Iran envoy offers security assistance to Lebanon

Iranian Ambassador to Lebanon Mohammad Fathali said the rise of ISIS is linked to certain parties being harmed by the results of the elections in Syria and Iraq.

al-monitor Lebanese army vehicles travel toward Tfail village in the Bekaa Valley, April 22, 2014.  Photo by REUTERS/Ahmad Shalha.


syria, lebanon, israel, iraq, iran, hezbollah, army

يول 1, 2014

The new Iranian ambassador in Lebanon, Mohammad Fathali, renewed, through As-Safir, Iran’s permanent offer to the Lebanese army and all Lebanese security services without exception that his country is willing to provide them with the weapons, equipment and training that is required by technicians and specialists to fight terrorism.

Fathali told As-Safir in his first press interview since coming to Lebanon a month ago, “Since the first moment, we have declared our readiness to cooperate fully with the military at the highest levels and with all Lebanese [security] organs. We have announced this intention to the Lebanese side and we have put no conditions for this cooperation, unlike some states that said that they agree to provide the Lebanese army with weapons provided they are not used against the Zionist enemy.”

He indicated that “the Islamic Republic of Iran has a long experience in the field of counterterrorism.” He also pointed out that “the fight against terrorism is a collective action. And states must come together in this area. What ISIS and other terrorist organizations in the region are doing not only serves the Zionist entity but also ignites strife and infighting among Muslims.”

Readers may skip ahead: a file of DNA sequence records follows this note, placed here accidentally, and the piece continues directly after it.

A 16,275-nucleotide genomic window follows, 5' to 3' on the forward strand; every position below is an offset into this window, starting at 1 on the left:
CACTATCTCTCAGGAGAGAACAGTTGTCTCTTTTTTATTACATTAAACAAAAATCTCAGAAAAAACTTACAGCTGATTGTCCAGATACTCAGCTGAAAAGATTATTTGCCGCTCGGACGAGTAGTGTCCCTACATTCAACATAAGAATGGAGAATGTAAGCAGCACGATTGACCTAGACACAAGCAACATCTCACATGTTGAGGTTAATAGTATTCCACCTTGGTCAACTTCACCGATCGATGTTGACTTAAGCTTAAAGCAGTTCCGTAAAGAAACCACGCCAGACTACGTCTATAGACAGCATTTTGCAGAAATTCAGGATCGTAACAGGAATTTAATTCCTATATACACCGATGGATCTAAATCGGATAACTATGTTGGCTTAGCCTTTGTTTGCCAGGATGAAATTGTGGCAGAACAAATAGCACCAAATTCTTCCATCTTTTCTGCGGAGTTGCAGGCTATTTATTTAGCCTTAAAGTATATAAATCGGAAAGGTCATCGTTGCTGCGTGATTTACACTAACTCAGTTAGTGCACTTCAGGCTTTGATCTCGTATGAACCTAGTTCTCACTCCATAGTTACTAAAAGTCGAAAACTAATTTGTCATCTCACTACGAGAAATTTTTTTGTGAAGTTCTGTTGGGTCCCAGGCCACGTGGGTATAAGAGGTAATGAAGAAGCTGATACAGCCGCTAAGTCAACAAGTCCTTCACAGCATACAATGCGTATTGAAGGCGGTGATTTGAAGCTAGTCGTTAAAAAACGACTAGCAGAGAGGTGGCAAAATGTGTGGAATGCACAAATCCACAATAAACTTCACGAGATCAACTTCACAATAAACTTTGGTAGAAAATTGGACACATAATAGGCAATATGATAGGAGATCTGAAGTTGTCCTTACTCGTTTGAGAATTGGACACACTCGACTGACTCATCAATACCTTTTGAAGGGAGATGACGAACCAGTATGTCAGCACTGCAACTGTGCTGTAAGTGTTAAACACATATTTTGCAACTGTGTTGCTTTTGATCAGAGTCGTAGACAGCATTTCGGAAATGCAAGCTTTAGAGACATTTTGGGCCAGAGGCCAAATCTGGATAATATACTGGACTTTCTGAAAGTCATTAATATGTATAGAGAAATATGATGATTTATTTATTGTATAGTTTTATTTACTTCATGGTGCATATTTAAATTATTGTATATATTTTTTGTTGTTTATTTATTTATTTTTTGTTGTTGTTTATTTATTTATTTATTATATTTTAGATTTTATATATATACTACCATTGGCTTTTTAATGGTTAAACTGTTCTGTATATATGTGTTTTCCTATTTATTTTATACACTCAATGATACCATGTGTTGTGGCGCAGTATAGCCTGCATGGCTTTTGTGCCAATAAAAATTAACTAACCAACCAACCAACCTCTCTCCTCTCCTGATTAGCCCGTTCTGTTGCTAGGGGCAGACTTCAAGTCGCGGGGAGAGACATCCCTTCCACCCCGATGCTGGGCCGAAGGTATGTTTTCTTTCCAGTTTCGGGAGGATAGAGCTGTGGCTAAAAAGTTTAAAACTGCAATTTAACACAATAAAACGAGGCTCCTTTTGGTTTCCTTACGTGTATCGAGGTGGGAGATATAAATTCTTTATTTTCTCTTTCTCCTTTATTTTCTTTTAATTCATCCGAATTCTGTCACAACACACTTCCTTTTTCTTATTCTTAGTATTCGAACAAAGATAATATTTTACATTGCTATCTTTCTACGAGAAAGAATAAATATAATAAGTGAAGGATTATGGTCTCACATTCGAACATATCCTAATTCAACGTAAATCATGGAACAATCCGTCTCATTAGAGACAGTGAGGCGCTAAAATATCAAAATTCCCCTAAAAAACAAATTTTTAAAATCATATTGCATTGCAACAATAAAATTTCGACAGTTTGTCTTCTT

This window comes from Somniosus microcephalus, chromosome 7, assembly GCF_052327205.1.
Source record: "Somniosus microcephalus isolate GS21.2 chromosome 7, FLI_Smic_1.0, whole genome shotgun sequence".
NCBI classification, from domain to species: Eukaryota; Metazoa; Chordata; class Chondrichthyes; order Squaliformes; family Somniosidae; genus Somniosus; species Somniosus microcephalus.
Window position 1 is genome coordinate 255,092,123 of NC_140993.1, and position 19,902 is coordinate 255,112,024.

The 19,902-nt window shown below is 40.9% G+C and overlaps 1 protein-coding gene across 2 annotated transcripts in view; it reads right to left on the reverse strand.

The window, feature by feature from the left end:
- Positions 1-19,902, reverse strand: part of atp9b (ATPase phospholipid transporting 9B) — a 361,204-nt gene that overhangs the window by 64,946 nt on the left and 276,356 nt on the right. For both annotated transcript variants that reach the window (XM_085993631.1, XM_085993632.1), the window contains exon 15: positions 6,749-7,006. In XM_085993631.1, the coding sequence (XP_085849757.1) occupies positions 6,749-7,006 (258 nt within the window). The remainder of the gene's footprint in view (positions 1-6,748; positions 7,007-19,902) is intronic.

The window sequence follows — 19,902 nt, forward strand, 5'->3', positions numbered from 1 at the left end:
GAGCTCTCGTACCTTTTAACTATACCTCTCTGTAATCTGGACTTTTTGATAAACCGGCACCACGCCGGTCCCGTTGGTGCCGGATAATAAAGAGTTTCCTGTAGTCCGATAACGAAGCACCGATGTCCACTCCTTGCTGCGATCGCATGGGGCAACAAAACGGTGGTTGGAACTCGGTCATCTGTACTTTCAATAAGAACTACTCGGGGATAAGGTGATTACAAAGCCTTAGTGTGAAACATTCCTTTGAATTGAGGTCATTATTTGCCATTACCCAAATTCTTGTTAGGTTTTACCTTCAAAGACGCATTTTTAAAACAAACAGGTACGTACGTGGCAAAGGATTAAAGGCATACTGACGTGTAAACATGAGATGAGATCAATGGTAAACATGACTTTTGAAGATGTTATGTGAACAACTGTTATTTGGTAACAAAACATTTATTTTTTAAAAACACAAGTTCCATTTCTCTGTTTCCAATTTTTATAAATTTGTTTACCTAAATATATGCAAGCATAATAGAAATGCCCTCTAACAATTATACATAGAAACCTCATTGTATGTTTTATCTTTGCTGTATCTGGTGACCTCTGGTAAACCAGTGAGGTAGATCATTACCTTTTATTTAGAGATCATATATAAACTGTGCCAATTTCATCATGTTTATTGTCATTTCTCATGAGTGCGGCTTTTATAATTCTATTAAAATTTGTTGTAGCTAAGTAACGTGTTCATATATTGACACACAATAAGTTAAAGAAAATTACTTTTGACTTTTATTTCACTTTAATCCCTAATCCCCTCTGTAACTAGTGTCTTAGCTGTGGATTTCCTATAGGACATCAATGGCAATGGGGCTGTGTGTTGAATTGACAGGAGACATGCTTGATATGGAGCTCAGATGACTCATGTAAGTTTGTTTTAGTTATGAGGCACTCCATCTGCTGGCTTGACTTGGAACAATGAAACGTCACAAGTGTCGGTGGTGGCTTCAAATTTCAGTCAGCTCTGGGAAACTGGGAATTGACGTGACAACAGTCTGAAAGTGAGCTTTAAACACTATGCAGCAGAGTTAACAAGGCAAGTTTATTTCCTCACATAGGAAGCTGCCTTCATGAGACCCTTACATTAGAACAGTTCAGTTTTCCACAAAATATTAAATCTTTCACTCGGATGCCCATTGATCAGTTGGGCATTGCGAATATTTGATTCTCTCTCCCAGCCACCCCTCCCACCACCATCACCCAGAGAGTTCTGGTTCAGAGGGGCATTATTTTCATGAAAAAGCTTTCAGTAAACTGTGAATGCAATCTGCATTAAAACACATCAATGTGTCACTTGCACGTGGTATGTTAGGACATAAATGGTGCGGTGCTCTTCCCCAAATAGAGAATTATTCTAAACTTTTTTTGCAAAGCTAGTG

Fathali, who was interviewed at the headquarters of the Iranian Embassy in Beirut, served as ambassador to Tashkent, Uzbekistan, and returned to the central administration in the Iranian Foreign Ministry to work, in the past six years, as head of the Department of Strategic Affairs and as special assistant on strategic affairs to the minister of foreign affairs, focusing on Middle East developments. He worked with three foreign ministers: Manouchehr Mottaki, Ali Akbar Salehi and finally Mohammad Javad Zarif.

“Lebanon occupies a prominent place in this region in relation to Iran,” said Fathali, who spoke Persian despite his knowledge of Arabic. On the security deterioration that coincided with his coming to Lebanon, he said that “regional developments have entered a more delicate phase. The countries in the region should [think wisely] more than ever before. If every country in the region [highlights its talents] then there’s no doubt that they will reap positive results in the future.”

The terrorism of ISIS

Do regional countries have an interest in tensing up the situation? Fathali answered, “We must properly characterize the important developments that are happening, and [we must properly characterize] the parties that think they won and those that think were harmed. I don’t want to name the countries in order to approach matters with professionalism and experience. A presidential election was held in Syria. The people gave their opinion. Afterward, parliamentary elections were held in Iraq. The Iraqi people voted freely and fairly. So why is it that days after the election results were announced, an organization like ISIS became active on the Iraqi arena and made such wide-ranging military movements? ... I think that if we studied these developments and their results, we would realize that a certain party was harmed by the developments.”